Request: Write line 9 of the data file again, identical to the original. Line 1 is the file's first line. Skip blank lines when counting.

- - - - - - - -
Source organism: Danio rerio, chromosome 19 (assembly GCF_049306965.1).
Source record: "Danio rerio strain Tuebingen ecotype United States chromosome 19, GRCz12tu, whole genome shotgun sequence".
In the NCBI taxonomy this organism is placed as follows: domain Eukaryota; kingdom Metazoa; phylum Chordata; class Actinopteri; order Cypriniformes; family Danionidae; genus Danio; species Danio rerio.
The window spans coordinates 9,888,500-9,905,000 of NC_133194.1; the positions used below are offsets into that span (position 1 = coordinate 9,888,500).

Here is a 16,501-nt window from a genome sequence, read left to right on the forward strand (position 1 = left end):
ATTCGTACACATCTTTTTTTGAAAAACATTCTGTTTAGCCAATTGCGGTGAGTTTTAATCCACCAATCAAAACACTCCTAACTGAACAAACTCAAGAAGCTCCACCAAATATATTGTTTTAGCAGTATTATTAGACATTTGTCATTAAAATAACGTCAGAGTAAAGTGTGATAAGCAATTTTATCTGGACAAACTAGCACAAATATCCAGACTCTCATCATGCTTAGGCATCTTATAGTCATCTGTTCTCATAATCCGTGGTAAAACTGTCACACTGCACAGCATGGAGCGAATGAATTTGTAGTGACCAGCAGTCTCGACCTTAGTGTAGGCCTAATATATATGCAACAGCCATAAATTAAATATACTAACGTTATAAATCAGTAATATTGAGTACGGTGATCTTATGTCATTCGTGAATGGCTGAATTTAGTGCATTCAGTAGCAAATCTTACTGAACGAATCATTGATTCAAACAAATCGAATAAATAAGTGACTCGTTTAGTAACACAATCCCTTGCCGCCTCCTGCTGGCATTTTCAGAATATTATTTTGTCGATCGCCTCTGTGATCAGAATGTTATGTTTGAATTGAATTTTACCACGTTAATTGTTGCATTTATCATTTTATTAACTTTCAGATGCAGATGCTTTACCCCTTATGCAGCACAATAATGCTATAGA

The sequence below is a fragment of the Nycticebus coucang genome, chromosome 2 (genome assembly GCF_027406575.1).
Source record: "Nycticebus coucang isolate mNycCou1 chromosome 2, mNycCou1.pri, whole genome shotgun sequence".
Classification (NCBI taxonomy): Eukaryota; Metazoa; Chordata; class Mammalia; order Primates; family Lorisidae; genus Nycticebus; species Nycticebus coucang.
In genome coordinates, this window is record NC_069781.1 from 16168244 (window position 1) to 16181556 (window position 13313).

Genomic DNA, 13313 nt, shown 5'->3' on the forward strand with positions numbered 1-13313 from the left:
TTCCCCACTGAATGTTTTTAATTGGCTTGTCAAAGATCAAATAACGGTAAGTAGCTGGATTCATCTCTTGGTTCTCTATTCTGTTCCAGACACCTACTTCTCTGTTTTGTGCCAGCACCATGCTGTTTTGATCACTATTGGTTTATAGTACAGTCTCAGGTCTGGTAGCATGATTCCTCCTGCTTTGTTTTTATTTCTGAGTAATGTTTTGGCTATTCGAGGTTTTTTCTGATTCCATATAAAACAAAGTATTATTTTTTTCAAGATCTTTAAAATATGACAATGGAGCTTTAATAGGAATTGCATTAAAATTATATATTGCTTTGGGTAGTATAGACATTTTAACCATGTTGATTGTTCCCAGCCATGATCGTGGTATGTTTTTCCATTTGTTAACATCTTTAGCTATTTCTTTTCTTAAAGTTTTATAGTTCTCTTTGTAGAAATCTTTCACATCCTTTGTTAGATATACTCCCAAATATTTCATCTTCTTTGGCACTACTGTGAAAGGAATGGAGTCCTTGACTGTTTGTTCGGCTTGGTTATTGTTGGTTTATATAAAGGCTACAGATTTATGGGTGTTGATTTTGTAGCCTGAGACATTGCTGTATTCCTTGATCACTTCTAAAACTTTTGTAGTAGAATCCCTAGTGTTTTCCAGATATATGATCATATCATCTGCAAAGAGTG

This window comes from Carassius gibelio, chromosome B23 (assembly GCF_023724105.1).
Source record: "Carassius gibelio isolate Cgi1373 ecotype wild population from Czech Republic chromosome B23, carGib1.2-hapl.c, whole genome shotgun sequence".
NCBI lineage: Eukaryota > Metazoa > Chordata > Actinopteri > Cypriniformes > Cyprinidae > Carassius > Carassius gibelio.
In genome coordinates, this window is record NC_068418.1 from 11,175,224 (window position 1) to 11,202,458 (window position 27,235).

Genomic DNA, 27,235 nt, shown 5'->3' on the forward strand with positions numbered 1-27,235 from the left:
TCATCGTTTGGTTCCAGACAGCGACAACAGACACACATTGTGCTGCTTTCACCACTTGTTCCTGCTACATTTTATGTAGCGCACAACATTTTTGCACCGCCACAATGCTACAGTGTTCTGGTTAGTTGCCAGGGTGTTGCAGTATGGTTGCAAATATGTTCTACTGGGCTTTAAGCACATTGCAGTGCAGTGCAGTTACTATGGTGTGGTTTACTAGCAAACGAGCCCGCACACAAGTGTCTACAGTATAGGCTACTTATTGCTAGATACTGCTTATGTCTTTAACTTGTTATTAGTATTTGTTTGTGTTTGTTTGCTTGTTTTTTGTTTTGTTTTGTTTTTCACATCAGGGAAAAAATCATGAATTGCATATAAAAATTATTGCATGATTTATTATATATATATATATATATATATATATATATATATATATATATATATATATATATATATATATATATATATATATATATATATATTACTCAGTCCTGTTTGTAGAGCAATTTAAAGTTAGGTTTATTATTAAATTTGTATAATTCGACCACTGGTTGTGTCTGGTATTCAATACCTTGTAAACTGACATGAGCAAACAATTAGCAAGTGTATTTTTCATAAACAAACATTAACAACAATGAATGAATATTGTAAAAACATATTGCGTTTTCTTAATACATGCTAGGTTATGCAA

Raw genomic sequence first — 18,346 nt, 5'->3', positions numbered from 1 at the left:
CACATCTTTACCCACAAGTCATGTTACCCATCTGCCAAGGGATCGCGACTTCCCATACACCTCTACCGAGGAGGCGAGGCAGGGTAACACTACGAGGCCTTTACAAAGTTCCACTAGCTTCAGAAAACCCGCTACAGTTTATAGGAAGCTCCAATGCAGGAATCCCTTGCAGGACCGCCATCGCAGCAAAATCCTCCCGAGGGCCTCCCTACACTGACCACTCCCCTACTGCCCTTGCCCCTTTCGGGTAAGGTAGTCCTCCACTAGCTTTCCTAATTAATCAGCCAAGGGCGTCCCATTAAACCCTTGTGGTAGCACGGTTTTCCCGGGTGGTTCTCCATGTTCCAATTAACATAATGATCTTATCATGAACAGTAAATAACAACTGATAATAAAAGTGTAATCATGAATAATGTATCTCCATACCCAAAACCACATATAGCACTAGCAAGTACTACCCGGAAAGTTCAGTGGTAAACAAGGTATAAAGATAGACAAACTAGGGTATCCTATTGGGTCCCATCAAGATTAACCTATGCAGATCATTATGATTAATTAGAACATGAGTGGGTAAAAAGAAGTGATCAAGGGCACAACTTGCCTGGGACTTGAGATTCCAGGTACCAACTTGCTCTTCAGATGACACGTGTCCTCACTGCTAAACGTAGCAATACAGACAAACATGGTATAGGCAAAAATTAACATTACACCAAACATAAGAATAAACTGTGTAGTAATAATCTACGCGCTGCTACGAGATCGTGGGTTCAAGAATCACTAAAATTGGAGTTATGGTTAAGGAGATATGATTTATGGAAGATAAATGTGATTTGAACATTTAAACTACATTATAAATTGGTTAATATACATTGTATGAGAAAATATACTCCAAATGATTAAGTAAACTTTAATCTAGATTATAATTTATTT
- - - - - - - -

Classification (NCBI taxonomy): Eukaryota; Metazoa; Chordata; class Mammalia; order Primates; family Lorisidae; genus Nycticebus; species Nycticebus coucang.